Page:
What's your stance towards tech?

Critic or booster? Pessimist or optimist?

Automatter has a bit of a split personality -- and not just because it’s written by two independent humans with their own skills, experience, and opinions.

No, I’m talking about the range of content we’ve published over the past 9 months:

It might look like we’re wobbling between tech optimism and tech pessimism. But that’s not what’s happening. Our conviction remains strong: we believe in using automation and technology to live more fulfilling, productive lives in which our work doesn’t own us.

We’re walking the line between tech boosterism and tech criticism. Our inability to pick a shtick and stick to it places us in an unusual space in the tech conversation du jour. We’re in a classic 4-quadrant setup defined by intrinsic pessimism/optimism on one axis and outward criticism/boosterism on the other.

  • The Pessimistic Critic is relatively rare and easy to spot. They’ll usually announce themselves. Pessimistic Critics focus on the worst consequences and outcomes of technological change. While often exhausting, they’re worth listening to because they so often tap into real, deeply-rooted frustrations.

    When you are personally powerful or otherwise responsible for changing the world, it’s hard to see in the moment whether it’s for better or for worse. Ignore them and abdicate your responsibility at your own peril.

  • The Optimistic Booster is also easy to spot -- and particularly prominent in 2021. When innovation capital is basically free and growth rates and valuations are through the roof, the market for positive stories is strong and self-reinforcing. We want to believe that what we’re seeing is real. Optimistic Boosters are happy to confirm that the future (and asset prices) are looking up and tell you inspiring stories of triumph.

    The brand power of bringing guaranteed positivity to the party is as potent for Ted Lasso as it is for Packy McCormick.

    And in case it isn’t clear, I mean that positively. Optimistic Boosterism tends to breed intrinsic passion for your craft, your subjects, and your fellow Optimists.

  • The Optimistic Critic may sound like a contradiction, but it isn’t. An Optimistic Critic understands both the promise and the power of tech. They relentlessly try to harness that power for good -- even when it contravenes the prevailing narratives set by the Boosters.

    People hate listening to them because they hear criticism and equate it with pessimism. But if they were really pessimists, they wouldn’t risk blowing up their lives to make change. And they wouldn’t painstakingly imagine alternate timelines and futures.

    The Optimistic Critic recognizes both the power of change and the power of choice. They want to remind you of your responsibilities in wielding those powers.

  • Pessimistic Boosters are the hardest to spot because they typically masquerade as Optimists. But unlike the Optimists, their vision of the future isn’t about change or choice. Pessimistic Boosters promote the darkest parts of the status quo with shiny, faux-inspirational platitudes. They promise change and then offer a front-row seat to the same over-financialized MLM bullshit that has destroyed so many lives.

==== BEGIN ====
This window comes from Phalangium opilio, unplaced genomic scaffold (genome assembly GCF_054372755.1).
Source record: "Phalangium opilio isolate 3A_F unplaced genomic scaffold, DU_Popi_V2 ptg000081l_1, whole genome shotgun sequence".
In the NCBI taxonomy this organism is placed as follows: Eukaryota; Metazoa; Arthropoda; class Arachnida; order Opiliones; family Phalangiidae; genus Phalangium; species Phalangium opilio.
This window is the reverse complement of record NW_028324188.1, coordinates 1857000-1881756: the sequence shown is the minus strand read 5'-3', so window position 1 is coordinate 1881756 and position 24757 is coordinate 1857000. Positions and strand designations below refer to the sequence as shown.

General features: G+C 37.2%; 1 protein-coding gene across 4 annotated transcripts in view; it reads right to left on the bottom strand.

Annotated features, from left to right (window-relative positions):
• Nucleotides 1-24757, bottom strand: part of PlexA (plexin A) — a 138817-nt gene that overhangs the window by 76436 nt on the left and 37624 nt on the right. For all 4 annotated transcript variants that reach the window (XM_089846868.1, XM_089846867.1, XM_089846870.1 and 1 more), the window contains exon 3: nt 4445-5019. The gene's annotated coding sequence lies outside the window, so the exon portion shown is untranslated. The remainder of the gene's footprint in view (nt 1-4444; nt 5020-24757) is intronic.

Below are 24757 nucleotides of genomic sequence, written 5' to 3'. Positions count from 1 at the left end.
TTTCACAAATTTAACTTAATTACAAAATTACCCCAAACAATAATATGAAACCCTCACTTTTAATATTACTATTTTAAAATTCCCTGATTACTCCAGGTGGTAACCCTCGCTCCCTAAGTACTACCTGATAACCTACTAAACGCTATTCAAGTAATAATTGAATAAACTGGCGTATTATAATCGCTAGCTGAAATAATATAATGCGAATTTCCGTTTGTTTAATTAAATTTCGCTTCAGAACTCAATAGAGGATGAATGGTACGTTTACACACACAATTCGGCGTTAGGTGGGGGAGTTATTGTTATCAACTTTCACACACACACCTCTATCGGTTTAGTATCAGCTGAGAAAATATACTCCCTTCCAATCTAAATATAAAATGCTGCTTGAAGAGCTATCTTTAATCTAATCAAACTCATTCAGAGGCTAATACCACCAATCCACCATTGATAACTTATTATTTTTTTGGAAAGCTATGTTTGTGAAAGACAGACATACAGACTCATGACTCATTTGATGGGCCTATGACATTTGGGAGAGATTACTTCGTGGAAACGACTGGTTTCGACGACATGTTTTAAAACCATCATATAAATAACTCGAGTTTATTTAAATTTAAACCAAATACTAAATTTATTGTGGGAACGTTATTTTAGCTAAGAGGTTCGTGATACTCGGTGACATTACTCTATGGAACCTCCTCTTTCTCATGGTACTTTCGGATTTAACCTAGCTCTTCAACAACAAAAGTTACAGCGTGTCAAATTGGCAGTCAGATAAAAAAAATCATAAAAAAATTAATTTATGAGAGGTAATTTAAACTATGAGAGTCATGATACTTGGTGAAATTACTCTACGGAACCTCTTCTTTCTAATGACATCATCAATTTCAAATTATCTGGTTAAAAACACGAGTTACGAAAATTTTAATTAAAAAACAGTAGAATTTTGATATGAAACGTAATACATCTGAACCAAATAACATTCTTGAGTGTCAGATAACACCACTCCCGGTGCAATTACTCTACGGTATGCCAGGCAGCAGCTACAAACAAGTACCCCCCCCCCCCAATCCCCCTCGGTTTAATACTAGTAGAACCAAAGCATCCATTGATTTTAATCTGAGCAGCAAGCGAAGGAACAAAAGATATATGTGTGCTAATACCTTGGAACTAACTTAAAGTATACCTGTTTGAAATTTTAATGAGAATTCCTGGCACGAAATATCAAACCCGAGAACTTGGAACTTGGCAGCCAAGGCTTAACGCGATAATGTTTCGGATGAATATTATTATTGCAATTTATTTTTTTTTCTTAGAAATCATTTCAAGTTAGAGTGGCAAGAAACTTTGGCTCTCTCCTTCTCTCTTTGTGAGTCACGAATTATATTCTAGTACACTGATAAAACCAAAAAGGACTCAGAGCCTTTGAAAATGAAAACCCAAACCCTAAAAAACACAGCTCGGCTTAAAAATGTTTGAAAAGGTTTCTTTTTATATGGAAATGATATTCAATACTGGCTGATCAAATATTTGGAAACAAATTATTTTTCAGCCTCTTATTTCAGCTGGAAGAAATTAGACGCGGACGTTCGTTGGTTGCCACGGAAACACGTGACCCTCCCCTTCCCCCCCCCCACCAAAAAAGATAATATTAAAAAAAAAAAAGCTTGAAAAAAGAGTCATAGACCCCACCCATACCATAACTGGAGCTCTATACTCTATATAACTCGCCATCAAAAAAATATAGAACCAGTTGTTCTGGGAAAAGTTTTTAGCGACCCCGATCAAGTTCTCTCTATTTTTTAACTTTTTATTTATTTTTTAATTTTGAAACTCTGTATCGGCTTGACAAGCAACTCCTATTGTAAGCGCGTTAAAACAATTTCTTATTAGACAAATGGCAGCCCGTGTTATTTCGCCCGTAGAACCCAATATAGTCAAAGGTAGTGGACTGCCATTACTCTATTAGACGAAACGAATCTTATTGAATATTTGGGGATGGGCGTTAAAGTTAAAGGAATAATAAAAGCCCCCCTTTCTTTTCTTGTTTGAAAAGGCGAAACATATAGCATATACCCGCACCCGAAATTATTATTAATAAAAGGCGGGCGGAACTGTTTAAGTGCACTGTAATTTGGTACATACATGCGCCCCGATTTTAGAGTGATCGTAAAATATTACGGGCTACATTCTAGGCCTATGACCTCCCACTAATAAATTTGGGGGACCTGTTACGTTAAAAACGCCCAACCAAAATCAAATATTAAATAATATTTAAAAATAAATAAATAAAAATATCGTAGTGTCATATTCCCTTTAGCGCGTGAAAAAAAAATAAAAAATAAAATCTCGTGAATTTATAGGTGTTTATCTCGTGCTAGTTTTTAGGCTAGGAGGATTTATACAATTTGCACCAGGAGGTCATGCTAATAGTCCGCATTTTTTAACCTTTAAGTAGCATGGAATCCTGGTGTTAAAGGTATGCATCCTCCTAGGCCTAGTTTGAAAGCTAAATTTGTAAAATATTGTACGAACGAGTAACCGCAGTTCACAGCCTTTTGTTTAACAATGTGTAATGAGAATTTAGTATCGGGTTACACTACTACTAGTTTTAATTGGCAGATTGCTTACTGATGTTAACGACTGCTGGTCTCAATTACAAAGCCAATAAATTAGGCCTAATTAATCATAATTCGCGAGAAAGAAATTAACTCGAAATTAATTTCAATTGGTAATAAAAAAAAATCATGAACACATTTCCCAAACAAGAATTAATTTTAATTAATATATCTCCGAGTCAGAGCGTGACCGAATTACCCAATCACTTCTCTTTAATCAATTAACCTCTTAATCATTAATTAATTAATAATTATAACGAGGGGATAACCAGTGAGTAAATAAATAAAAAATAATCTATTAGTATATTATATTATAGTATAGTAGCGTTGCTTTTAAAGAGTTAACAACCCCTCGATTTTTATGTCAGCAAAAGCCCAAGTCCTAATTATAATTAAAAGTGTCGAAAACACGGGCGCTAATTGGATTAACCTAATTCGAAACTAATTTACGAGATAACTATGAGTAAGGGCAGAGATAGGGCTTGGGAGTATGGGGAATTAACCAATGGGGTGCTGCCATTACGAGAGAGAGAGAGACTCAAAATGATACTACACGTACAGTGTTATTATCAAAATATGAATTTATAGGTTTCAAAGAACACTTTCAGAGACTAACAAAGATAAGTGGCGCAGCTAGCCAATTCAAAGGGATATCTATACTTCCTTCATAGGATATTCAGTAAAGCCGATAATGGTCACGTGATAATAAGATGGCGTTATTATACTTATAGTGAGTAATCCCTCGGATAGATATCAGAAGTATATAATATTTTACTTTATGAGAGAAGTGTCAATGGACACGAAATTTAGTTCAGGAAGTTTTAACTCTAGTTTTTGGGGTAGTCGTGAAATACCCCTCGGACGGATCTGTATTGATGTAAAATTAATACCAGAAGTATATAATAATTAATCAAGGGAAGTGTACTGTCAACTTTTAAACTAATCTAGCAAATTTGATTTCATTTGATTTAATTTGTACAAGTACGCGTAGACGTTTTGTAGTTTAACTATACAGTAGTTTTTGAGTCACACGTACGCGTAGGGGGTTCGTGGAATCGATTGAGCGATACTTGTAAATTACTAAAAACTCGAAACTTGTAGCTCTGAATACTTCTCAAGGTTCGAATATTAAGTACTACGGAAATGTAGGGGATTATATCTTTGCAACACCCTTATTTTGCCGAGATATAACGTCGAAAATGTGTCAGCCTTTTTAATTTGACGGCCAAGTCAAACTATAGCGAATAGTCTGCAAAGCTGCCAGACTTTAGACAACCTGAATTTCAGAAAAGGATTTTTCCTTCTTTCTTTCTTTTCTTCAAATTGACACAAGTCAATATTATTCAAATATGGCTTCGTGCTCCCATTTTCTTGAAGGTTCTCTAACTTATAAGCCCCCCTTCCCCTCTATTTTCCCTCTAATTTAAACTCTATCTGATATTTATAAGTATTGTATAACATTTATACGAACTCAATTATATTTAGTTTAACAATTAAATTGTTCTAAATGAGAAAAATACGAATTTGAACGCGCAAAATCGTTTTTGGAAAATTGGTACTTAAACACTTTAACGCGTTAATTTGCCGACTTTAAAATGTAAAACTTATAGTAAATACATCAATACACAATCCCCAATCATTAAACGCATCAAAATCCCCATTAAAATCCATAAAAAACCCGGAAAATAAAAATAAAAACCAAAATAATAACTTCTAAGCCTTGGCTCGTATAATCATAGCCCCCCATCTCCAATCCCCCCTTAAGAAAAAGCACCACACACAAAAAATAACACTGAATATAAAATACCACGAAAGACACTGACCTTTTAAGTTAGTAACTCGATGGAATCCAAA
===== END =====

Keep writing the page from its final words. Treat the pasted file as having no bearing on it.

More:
And the worst part is they know they’re full of shit.


Funny enough, this matrix maps pretty cleanly to a chart from Zero to One by Peter Thiel, who may be the most successful Pessimistic Booster of all time.

The definite optimist has a concrete plan for the future and strongly believes in that future being better than today. The indefinite optimist is bullish on the future but lacks any design and plan for how to make such a future possible. The definite pessimist has a specific vision for the future but believes that future to be bleak. The indefinite pessimist has a bearish view on the future but no idea what to do about it.

Here’s the twist: Thiel’s definite optimist has more in common with the Optimistic Critic than the Optimistic Booster. Most individuals in the latter category are more attached to positivity than to any singular vision of the future. They are indefinite optimists. The Optimistic Critics are bringing definite, concrete plans and consistent values to the table.

The other side of the chart is flipped: Thiel’s indefinite pessimists map directly to the Pessimist Critics who are just steadfastly against progress and his definite pessimists are the grifters who are boosting the worst of what tech has to offer.

Indefinite pessimists can’t imagine good outcomes and definite optimists are realists verging on idealists. Those seem obvious enough. Boosterism, on the other hand, is often the path of least resistance. Indefinite optimists are naturally inclusive: They believe there are multiple paths to success and growth.

Definite pessimists? They see only one path to success. At scale, limiting yourself to one path is not the way of least resistance, so they need to give you a narrative arc to follow until you are fully bought in. Definite pessimists resemble cult leaders and their visions echo that.

For example, “crypto countries.” Or gathering people based on their “spiritual impulse to find the frontier, to be pioneers, and to build.” The definite pessimist draws on our shared history to tap into deep human needs, but pushes us to forget or ignore the dark parts of that history.

The indefinite pessimist believes we are doomed to repeat history (or make things worse) and despairs. The definite pessimist believes we are doomed to repeat history and wants their followers to be thrilled about it.

The optimist believes that change is possible. One small step that makes all the difference.

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